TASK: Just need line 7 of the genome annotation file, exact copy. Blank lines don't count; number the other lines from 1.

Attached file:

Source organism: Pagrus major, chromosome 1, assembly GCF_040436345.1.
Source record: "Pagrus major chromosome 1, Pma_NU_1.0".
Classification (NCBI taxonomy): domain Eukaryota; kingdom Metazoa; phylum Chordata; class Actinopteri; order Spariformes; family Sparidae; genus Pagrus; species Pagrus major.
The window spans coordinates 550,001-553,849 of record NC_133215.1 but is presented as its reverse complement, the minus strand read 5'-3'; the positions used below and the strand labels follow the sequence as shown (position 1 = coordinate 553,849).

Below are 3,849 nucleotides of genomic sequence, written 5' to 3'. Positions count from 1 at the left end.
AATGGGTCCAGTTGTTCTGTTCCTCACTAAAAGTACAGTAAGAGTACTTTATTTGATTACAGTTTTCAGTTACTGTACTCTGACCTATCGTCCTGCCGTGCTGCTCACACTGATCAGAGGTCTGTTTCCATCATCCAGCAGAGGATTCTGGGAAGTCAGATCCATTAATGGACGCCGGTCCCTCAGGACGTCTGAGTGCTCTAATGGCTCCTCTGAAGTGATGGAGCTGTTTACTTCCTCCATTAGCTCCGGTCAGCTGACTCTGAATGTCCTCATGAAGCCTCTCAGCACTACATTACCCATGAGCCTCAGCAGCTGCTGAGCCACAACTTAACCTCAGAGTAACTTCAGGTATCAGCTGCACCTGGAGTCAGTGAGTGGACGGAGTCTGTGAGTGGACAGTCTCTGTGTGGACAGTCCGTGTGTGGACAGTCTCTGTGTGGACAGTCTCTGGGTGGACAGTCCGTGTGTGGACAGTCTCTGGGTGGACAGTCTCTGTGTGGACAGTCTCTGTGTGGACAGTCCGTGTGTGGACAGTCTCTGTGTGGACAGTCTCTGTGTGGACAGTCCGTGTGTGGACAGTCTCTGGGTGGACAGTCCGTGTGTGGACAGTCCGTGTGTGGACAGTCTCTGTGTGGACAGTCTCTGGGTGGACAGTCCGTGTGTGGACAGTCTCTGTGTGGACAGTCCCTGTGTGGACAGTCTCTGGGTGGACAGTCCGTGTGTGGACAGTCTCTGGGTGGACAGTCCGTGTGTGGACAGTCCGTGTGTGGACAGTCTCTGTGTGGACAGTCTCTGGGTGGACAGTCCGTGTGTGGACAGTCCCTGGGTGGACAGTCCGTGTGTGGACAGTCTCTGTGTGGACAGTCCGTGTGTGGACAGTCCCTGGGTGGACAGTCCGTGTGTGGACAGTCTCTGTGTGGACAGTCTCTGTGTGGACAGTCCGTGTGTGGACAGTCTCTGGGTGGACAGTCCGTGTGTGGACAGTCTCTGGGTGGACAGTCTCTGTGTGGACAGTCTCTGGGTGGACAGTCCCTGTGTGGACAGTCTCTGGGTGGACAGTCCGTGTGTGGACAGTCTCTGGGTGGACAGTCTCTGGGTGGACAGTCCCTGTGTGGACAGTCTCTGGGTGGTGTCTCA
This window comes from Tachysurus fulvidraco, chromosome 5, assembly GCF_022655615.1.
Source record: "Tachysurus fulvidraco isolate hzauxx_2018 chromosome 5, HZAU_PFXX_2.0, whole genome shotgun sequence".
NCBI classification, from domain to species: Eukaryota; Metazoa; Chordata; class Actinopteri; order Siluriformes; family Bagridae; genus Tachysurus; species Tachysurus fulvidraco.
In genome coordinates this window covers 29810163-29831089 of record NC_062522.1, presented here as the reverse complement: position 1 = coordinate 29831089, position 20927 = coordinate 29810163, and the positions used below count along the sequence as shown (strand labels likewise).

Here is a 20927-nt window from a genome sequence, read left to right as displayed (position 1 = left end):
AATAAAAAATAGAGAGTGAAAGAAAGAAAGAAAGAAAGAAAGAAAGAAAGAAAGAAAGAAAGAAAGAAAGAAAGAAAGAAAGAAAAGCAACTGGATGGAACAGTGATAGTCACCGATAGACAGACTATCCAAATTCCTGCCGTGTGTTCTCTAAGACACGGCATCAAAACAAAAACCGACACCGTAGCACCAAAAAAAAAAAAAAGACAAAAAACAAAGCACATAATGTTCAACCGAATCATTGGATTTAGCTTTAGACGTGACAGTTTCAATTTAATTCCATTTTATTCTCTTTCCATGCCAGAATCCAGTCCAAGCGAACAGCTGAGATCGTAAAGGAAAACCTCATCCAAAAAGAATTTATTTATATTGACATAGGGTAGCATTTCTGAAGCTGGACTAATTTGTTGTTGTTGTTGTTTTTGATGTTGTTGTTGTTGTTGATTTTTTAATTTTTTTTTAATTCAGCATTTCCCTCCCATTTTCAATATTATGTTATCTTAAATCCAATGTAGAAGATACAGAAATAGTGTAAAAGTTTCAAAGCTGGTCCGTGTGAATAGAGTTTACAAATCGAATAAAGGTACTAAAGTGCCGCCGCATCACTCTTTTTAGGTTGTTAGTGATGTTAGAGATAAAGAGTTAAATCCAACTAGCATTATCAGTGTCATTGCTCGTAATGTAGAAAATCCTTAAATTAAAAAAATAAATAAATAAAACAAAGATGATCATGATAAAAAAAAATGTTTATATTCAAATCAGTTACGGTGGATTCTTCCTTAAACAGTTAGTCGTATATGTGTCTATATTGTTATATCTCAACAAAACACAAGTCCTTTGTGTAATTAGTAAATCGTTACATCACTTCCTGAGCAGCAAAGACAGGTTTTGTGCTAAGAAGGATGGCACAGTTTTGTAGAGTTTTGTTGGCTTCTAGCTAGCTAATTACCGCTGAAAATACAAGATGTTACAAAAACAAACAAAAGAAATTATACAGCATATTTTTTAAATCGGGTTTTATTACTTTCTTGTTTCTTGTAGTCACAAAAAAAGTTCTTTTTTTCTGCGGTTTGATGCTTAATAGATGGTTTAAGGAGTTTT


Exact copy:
This window comes from Tachysurus fulvidraco, chromosome 5, assembly GCF_022655615.1.